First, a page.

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The ingredients of building a tech ecosystem – The Israeli case

Israel’s 75th Independence Day, celebrated this year, is an opportunity to reflect on the uniqueness of its tech ecosystem.

Four elements make an effective startup ecosystem. Israel has five, which make the country the best place in the world to build tech companies and as a result, it has the highest number of startups per capita in the world, is a leader in “most attractive ecosystems for startups,” and in the number of acquisitions by global tech leaders.

The four elements are: entrepreneurs; investors; engineers, and experience. The fifth is an Israeli-specific foundation, a derivative of mandatory military service.


Israel has a proportionally greater number of entrepreneurs than any other country in the world, and one major reason for this is a low fear of failure.

At the end of the day, people will choose the path of entrepreneurship when their passion exceeds the sum of fear of failure plus the alternative cost. Therefore, lowering the fear of failure is the key to creating more startups.

How is it done? By regulation — for example, no penalties for failures, lower taxation on success, etc. — and media coverage portraying entrepreneurs as heroes will assist in achieving this goal.


Ecosystem investments should be considered extra lucrative by investors, thanks to increasing return and decreasing risk.

Increasing the returns of the ecosystem can be achieved through the involvement of governmental funds. For example, matching programs for foreign investments, and reducing risk by having system stability, a tax transparent system (i.e. no taxation of the investors in the ecosystem), and a stable democracy.


Simply have more engineers. Governments can easily increase the number of engineers by providing work visas to non-locals arriving to work.

The U.S. is a pretty effective example and Canada is even better.

It is a matter of decision. The other alternative is simple, encouragement via taxation, say offering a 10-year bracket discount for engineers who complete their studies. In the end, those will be paying more cumulative taxes than others. So, the investment will return itself.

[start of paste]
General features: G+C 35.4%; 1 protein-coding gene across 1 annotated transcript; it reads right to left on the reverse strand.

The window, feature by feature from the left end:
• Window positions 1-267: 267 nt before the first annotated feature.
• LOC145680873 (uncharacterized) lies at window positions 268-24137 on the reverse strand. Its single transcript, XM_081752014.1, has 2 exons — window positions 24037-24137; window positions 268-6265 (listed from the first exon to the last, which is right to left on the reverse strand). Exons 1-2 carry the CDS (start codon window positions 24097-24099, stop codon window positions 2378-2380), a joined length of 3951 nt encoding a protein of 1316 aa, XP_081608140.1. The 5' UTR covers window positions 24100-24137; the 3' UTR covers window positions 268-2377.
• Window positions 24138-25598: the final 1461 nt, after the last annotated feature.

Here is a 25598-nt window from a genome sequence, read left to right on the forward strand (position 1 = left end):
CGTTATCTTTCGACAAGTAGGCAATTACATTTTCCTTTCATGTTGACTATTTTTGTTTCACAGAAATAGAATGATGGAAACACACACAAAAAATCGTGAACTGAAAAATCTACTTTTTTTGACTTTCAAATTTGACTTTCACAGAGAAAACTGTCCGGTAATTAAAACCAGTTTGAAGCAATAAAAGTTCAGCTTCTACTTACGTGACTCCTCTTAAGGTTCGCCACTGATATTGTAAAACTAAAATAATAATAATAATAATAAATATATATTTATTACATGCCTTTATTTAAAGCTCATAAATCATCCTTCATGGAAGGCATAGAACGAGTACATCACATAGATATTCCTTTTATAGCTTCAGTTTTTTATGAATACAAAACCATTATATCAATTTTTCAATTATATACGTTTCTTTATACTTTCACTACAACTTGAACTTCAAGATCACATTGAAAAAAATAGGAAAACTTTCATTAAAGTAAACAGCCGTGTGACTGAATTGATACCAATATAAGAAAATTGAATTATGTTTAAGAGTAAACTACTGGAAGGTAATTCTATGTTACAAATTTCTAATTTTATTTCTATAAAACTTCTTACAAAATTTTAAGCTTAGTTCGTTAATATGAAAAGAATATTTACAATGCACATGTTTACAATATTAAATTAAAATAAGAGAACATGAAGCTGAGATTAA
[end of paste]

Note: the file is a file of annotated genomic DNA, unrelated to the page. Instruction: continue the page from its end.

A very successful CEO was once asked, “How do you become so successful?” to which he answered, “Two words: right decisions,” which was immediately followed by the next question: “But how do you know how to make the right decisions?” He said, “One word: experience,” which led to the last question. “And how do you gain experience?” To which he replied, “Two words: wrong decisions.”

Entrepreneurial experience is critical to making fewer mistakes, which increase the likelihood of success.

This is also the reason many entrepreneurs and businesspeople write books about their careers and generally about the business world. This was my motivation writing my book, “Fall in Love with the Problem, not the Solution – A Handbook for Entrepreneurs,” sharing my experience with readers and increasing their chances of being successful.

The new generations’ benefit from the previous ones’ experiences. Waze, which I helped found, was the biggest exit in Israel for a consumer app. Since then, many other Israeli companies were sold for more than a billion dollars, and before the 2022 crisis, there were about 70 unicorns in Israel. Their founders pay it forward to the ecosystem helping their peers and the less experienced entrepreneurs.

Mandatory Military Service

The X-factor, the uniqueness of the Israeli ecosystem is mandatory military service.

At age 18, all Israelis (men and women) are recruited for mandatory service of two to three years. As a consequence, they develop a set of behaviors, values, and skills that will later serve them as entrepreneurs, such as the never-give-up attitude, working in teams, trusting your teammates, leadership, and responsibility.

These skills simply make people better entrepreneurs, and probably better professionals later in their lives. The most significant part of military service is that you join at a very young age and when you complete it, you are still very young. This enables people to take all the experience they have gained and use it in their personal and professional lives.

For the last thre decades or so, Israel has cultivated generations of entrepreneurs based on these foundations, educating them to never give up, not to be afraid of failure, providing tax and other incentives, building special funds to support tech startups, and more, and this is what made Israel the most amazing place to build a startup.

For its 75th anniversary, I wish conditions and governmental state of mind will allow it to continue doing that for many more decades to come.

The article was previously published in Forbes.

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